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One step closer...: Guy recently chosen for both college and high school halls of fame

Two down, and one to go.


Ray Guy demonstrates his kicking ability during the 2002 Old Timers game at The Brickyard.
Michael Holahan/Morris News Service
Thomson High School graduate Ray Guy was selected for the College Football Hall of Fame in South Bend, Ind., last Tuesday, only a week after being chosen for the National High School Sports Hall of Fame.

"It's really exciting. I'm really honored to get both of them," Mr. Guy said. "It's a good stepping stone for (the Pro Football Hall of Fame). Of course it's entirely different, NFL and college and high school...But we'll just have to wait and see on that. We'll take it one step at a time."

Mr. Guy will be the first Southern Mississippi player -- and first pure punter -- enshrined. He will be a part of the 2004 College Football Hall of Fame 12-player class which will be recognized at the annual award dinner Dec. 7, in New York City. He will officially be inducted in South Bend during an August 2005 ceremony.

The National High School Sports Hall of Fame induction ceremony will take place in San Diego, Calif., in July. Mr. Guy said he will only the eighth athlete from the state of Georgia to be inducted.

"They were both a surprise to be this close together and this early," Mr. Guy said. "It really doesn't matter what hall of fame you go into. You're in there with an elite group of individuals that are well deserving from their field of sports. ... A lot of them are real legends and things of that nature, so it's an honor to be right there with them."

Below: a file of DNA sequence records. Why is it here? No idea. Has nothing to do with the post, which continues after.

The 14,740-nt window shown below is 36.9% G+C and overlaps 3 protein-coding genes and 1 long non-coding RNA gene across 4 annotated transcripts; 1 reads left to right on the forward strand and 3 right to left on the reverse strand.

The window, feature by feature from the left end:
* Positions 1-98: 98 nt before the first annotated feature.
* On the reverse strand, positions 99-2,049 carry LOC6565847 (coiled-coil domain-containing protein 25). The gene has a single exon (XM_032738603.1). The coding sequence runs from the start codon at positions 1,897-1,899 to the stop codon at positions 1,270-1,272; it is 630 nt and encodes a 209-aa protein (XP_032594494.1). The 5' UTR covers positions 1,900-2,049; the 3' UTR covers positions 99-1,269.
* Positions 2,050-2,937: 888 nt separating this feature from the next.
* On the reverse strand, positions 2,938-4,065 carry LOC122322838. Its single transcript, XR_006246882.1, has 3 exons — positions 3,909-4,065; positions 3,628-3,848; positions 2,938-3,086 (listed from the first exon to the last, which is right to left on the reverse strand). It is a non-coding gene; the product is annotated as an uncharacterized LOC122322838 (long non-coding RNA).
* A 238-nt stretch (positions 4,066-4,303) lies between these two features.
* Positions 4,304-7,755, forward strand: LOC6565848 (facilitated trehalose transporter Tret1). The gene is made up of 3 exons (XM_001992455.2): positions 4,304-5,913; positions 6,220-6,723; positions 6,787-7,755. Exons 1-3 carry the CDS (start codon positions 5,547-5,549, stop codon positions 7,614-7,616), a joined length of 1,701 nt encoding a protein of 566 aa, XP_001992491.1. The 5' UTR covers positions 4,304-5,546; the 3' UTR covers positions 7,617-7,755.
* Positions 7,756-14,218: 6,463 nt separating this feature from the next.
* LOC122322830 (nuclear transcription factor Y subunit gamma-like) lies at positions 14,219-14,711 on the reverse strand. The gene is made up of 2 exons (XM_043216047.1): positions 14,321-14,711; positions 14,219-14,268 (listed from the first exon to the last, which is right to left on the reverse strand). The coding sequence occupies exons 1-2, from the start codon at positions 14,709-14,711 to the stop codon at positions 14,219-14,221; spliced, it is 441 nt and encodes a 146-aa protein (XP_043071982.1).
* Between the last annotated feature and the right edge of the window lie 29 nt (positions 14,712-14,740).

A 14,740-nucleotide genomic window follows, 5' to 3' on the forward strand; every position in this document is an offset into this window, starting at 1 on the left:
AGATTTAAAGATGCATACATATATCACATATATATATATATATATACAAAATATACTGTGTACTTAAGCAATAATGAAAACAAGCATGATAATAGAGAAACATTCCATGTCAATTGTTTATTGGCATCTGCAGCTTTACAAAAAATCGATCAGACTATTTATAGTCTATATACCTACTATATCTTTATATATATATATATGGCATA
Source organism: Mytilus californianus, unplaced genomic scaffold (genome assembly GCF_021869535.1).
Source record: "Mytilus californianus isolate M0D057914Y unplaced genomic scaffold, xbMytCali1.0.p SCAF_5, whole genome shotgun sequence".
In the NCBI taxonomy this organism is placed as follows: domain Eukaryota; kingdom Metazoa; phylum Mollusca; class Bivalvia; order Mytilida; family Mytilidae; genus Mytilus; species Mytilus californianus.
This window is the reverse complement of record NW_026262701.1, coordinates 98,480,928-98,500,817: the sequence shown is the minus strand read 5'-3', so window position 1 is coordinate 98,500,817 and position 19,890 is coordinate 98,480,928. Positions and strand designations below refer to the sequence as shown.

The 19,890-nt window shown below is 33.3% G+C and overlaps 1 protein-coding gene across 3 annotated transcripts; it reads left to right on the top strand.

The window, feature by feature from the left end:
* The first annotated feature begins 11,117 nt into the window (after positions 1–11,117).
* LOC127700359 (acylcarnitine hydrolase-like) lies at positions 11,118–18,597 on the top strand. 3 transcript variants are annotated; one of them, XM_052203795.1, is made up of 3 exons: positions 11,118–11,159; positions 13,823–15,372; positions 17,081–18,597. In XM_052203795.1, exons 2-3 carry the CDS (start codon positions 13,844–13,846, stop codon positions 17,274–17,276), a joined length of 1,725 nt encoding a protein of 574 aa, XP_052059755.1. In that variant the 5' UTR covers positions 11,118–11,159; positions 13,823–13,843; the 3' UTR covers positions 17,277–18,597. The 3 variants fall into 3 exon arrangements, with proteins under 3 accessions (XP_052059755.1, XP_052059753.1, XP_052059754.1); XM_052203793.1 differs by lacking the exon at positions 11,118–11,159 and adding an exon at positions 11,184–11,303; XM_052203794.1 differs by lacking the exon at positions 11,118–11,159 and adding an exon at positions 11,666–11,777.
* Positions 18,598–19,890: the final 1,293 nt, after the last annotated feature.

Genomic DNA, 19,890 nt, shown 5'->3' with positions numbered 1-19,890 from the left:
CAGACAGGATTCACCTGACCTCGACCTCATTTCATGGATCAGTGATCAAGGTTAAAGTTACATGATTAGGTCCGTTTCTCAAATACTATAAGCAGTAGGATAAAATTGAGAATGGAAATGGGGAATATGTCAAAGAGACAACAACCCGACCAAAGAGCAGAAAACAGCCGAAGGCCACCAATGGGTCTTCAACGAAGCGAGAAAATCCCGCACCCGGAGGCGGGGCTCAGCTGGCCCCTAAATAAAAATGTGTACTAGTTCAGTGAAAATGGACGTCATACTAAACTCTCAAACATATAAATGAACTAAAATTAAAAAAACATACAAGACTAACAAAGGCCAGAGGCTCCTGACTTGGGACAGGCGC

Now, Mr. Guy can officially be called a legend in the collegiate ranks too. He will soon be asked to submit some items from his collegiate days for display, such as a helmet, jersey, shoes, letterman's jacket or trophies.

Mr. Guy averaged 44.7 yards per punt at Southern Mississippi from 1970-72. He rocketed three punts more than 70 yards, including a record 93-yard smash during his senior season.

In 1972, Mr. Guy led the nation in punting with a 46.2-yard average. He played in the Senior Bowl, East-West Game, All-America Bowl and College All-Star Game after earning first team All-American honors.


Ray Guy as an Oakland Raider.
Mr. Guy then became the first and only punter to be drafted in the first round of the NFL Draft. He played 14 seasons in the NFL and won three Super Bowl rings with the Oakland Raiders.

He is still considered the greatest punter ever to play in the NFL. He is yet to be inducted into the Pro Football Hall of Fame in Canton, Ohio, by a selection committee comprised of media members.

"When our guys are considered for this hall, if a guy has a pretty good pro career that helps with perception," College Football Hall of Fame executive director Bernie Kish said. "I would guess the same thing with the pro hall of fame. But the pro hall of fame is a little tougher nut to crack."

Web posted on Thursday, April 22, 2004

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